Only a few days to go …

Welcome to the fourth Sunday in Advent. In a few short days, we will celebrate the coming of the Light of the world, and the commemorative time of waiting and darkness will be over. During the last month or so, somewhat coincidentally on my brother Gabe’s recommendation, I’ve been reading Ben Patterson’s Waiting: Finding Hope When God Seems Silent. I could write much about my own journey of waiting (and I will, eventually), but that’s not what this blog is about.

Four hundred years. It had been four hundred years since anything had been heard from God. And the children of Israel languished under Roman occupation, oppressed and marginalized in what was supposed to be the Promised Land, a land flowing with milk and honey, a land of freedom and prosperity. This was not what the fulfillment of God’s promises was meant to look like.

And into that environment, into that darkness, into that uncertainty and longing, hope came, love came, justice came, grace came: the Word became flesh and moved into our neighborhood. Jesus was born: the fullness of God in a fragile, helpless baby.

It’s been two thousand years since that cosmic event and those who follow in the heritage of Israel—the followers of the Way—are waiting. Jesus came, and we wait for his return, when the earth will be made right and justice, hope and healing will reign on the earth. Still, we live in the in-between time, and we might often find ourselves thinking that this is not what the kingdom of God that Jesus heralded and inaugurated with his coming is meant to look like: conflict abounds around the world, disregarding God’s commandment to love one another; poverty and hunger continue to afflict millions, even as we move into the second decade of the 21st century, flying in the face of Jesus’ exhortation to care for the least of these; a blithe disregard for the creation shows a blatant disrespect for the Creator. And that’s just a snapshot.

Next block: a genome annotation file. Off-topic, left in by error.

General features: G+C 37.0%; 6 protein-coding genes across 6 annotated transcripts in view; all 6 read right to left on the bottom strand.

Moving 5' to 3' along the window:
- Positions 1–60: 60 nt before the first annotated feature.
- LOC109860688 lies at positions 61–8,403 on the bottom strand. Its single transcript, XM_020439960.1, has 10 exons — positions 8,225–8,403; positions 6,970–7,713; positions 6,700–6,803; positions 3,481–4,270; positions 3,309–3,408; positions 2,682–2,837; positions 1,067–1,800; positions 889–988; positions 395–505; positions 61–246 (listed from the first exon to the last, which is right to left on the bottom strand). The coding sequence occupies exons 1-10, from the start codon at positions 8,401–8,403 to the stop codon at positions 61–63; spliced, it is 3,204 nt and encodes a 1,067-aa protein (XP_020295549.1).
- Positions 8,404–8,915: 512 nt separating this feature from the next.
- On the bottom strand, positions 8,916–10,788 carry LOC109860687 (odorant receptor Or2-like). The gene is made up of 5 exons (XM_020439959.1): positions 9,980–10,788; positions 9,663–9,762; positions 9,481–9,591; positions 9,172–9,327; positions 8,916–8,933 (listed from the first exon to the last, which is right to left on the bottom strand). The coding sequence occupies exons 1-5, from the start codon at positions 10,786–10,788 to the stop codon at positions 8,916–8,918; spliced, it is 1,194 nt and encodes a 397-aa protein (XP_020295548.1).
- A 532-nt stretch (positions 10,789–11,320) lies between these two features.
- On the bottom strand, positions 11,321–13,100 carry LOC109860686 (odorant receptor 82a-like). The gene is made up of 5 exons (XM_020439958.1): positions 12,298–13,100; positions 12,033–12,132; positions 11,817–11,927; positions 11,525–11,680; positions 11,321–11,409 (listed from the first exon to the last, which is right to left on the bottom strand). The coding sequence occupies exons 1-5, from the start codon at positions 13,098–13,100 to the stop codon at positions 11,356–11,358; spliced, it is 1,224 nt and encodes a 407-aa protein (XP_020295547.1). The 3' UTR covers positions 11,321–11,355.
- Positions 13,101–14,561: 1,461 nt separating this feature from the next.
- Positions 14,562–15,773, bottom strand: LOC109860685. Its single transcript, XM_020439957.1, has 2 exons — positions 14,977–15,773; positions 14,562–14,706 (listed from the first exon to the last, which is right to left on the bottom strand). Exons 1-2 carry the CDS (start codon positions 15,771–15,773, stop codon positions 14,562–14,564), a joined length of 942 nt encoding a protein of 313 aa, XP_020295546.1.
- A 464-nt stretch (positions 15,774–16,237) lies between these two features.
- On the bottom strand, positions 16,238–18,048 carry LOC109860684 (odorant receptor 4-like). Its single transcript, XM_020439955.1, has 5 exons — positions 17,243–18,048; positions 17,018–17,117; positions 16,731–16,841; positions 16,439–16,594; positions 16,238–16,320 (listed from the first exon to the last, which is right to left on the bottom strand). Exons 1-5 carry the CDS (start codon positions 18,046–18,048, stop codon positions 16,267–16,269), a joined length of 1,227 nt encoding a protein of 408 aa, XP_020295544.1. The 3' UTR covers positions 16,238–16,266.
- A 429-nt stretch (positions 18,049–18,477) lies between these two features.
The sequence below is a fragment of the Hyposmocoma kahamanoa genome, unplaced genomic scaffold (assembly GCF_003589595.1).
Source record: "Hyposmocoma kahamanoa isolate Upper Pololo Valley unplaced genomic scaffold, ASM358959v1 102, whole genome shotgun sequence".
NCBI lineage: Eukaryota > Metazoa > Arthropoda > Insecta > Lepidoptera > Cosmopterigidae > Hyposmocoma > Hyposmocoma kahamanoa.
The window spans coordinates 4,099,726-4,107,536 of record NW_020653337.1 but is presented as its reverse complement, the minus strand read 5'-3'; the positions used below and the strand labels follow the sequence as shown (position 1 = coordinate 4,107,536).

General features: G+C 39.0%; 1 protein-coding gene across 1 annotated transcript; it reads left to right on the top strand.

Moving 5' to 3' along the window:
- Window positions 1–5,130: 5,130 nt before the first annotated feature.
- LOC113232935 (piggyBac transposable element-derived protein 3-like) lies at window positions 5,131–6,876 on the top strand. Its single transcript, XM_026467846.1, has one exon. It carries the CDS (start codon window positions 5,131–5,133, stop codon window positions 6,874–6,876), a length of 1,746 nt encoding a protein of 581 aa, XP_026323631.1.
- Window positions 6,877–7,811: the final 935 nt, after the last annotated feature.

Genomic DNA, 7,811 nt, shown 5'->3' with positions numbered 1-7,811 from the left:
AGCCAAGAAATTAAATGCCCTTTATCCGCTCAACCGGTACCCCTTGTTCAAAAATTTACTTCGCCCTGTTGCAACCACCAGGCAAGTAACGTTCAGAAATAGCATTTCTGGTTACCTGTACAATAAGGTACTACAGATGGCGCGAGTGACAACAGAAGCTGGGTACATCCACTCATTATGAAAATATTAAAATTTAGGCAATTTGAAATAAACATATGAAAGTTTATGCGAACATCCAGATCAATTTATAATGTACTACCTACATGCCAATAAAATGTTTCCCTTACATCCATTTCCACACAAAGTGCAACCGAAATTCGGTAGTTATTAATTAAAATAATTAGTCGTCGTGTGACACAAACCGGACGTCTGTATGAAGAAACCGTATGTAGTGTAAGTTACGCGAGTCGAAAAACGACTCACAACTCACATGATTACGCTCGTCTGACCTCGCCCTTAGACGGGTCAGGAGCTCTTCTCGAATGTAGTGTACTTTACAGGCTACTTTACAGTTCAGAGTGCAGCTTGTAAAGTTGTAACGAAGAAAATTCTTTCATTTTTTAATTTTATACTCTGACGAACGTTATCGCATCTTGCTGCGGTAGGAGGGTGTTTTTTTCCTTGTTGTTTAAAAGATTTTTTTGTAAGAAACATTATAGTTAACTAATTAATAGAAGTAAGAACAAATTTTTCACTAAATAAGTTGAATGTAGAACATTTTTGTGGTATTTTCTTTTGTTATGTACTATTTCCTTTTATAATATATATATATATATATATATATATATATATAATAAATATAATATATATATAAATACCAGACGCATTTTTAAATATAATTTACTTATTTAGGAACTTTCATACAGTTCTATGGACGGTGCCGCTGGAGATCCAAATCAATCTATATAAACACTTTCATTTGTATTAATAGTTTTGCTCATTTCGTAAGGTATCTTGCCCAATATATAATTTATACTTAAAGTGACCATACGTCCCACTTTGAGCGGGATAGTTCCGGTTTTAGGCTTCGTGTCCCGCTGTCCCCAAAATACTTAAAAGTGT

But in this environment, this season reminds us of the coming of Jesus, the hope of all creation. We remember that though there is much that may discourage us or deflate our spirits, the most ultimate victory was begun with the birth of a baby boy, over two thousand years ago.

“For God loved the world in this way: that he gave his only Son so that everyone who believes in him may not perish but have eternal life.” – John 3:16

"Homeless at Christmas"

These poignant and challenging thoughts come from my friend Kurt:

He was born to an unwed teenage girl.

Born in substandard housing.

He was first greeted by some of the most marginalized people in his culture.

Under fear of death by a powerful politician, this boy and his family fled to another country and lived some time in exile.

The man who raised him was not his birth father.

He spent his most significant adult years as a wandering teacher without a permanent home.